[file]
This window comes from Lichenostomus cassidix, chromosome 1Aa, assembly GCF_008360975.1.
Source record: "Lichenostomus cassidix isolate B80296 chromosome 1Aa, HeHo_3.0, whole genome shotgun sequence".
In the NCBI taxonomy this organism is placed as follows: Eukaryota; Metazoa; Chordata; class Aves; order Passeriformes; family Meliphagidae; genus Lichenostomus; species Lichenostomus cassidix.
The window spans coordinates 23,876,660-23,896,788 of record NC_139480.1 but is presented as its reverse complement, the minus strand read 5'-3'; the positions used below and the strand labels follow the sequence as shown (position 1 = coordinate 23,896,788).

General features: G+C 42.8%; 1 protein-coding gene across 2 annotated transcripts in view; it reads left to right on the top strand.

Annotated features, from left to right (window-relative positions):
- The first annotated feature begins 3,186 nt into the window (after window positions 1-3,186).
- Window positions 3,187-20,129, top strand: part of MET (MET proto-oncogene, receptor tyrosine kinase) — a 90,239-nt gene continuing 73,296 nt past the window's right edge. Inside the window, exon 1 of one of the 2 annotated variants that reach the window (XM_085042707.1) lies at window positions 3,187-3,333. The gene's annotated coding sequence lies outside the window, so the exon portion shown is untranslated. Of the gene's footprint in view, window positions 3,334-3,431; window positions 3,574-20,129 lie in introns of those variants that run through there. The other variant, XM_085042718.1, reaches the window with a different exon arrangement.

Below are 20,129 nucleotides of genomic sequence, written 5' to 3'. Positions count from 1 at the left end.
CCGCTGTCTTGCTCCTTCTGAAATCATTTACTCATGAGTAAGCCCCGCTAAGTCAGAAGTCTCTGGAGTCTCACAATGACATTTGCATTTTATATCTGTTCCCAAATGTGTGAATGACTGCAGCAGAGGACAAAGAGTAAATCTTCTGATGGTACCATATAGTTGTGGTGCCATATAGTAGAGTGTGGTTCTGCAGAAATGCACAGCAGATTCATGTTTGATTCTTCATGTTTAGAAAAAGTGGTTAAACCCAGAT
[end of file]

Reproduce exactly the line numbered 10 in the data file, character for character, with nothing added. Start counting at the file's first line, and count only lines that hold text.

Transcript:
CCGCTGTCTTGCTCCTTCTGAAATCATTTACTCATGAGTAAGCCCCGCTAAGTCAGAAGTCTCTGGAGTCTCACAATGACATTTGCATTTTATATCTGTTCCCAAATGTGTGAATGACTGCAGCAGAGGACAAAGAGTAAATCTTCTGATGGTACCATATAGTTGTGGTGCCATATAGTAGAGTGTGGTTCTGCAGAAATGCACAGCAGATTCATGTTTGATTCTTCATGTTTAGAAAAAGTGGTTAAACCCAGAT